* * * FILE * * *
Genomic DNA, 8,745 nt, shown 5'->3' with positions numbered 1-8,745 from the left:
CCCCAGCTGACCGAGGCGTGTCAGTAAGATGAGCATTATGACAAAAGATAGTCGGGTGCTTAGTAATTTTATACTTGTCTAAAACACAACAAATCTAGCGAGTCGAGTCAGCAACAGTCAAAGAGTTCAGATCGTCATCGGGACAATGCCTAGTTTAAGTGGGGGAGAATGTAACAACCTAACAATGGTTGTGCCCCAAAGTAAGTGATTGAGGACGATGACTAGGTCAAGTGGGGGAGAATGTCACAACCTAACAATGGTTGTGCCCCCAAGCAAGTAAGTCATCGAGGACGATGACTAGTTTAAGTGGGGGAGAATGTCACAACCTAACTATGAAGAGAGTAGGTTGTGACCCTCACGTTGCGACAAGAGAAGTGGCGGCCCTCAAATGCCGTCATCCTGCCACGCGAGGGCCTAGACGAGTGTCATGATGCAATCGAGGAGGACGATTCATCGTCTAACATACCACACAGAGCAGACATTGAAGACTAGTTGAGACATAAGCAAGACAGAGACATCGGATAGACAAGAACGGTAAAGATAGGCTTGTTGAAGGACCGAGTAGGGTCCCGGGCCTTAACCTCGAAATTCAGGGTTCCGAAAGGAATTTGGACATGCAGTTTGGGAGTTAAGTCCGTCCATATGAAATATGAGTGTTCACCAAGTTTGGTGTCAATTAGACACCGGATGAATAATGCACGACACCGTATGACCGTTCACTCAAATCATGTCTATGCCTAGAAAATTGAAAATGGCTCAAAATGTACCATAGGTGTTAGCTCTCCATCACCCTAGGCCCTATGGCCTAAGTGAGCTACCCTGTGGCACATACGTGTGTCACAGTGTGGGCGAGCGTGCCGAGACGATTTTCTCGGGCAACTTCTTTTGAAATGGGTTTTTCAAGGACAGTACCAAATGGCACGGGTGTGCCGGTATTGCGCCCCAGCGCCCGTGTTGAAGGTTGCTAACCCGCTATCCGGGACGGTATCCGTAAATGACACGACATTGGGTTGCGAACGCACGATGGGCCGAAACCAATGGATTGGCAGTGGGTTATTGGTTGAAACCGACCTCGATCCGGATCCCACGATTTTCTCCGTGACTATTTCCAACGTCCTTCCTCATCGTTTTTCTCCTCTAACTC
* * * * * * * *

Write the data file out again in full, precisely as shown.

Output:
Genomic DNA, 8,745 nt, shown 5'->3' with positions numbered 1-8,745 from the left:
CCCCAGCTGACCGAGGCGTGTCAGTAAGATGAGCATTATGACAAAAGATAGTCGGGTGCTTAGTAATTTTATACTTGTCTAAAACACAACAAATCTAGCGAGTCGAGTCAGCAACAGTCAAAGAGTTCAGATCGTCATCGGGACAATGCCTAGTTTAAGTGGGGGAGAATGTAACAACCTAACAATGGTTGTGCCCCAAAGTAAGTGATTGAGGACGATGACTAGGTCAAGTGGGGGAGAATGTCACAACCTAACAATGGTTGTGCCCCCAAGCAAGTAAGTCATCGAGGACGATGACTAGTTTAAGTGGGGGAGAATGTCACAACCTAACTATGAAGAGAGTAGGTTGTGACCCTCACGTTGCGACAAGAGAAGTGGCGGCCCTCAAATGCCGTCATCCTGCCACGCGAGGGCCTAGACGAGTGTCATGATGCAATCGAGGAGGACGATTCATCGTCTAACATACCACACAGAGCAGACATTGAAGACTAGTTGAGACATAAGCAAGACAGAGACATCGGATAGACAAGAACGGTAAAGATAGGCTTGTTGAAGGACCGAGTAGGGTCCCGGGCCTTAACCTCGAAATTCAGGGTTCCGAAAGGAATTTGGACATGCAGTTTGGGAGTTAAGTCCGTCCATATGAAATATGAGTGTTCACCAAGTTTGGTGTCAATTAGACACCGGATGAATAATGCACGACACCGTATGACCGTTCACTCAAATCATGTCTATGCCTAGAAAATTGAAAATGGCTCAAAATGTACCATAGGTGTTAGCTCTCCATCACCCTAGGCCCTATGGCCTAAGTGAGCTACCCTGTGGCACATACGTGTGTCACAGTGTGGGCGAGCGTGCCGAGACGATTTTCTCGGGCAACTTCTTTTGAAATGGGTTTTTCAAGGACAGTACCAAATGGCACGGGTGTGCCGGTATTGCGCCCCAGCGCCCGTGTTGAAGGTTGCTAACCCGCTATCCGGGACGGTATCCGTAAATGACACGACATTGGGTTGCGAACGCACGATGGGCCGAAACCAATGGATTGGCAGTGGGTTATTGGTTGAAACCGACCTCGATCCGGATCCCACGATTTTCTCCGTGACTATTTCCAACGTCCTTCCTCATCGTTTTTCTCCTCTAACTC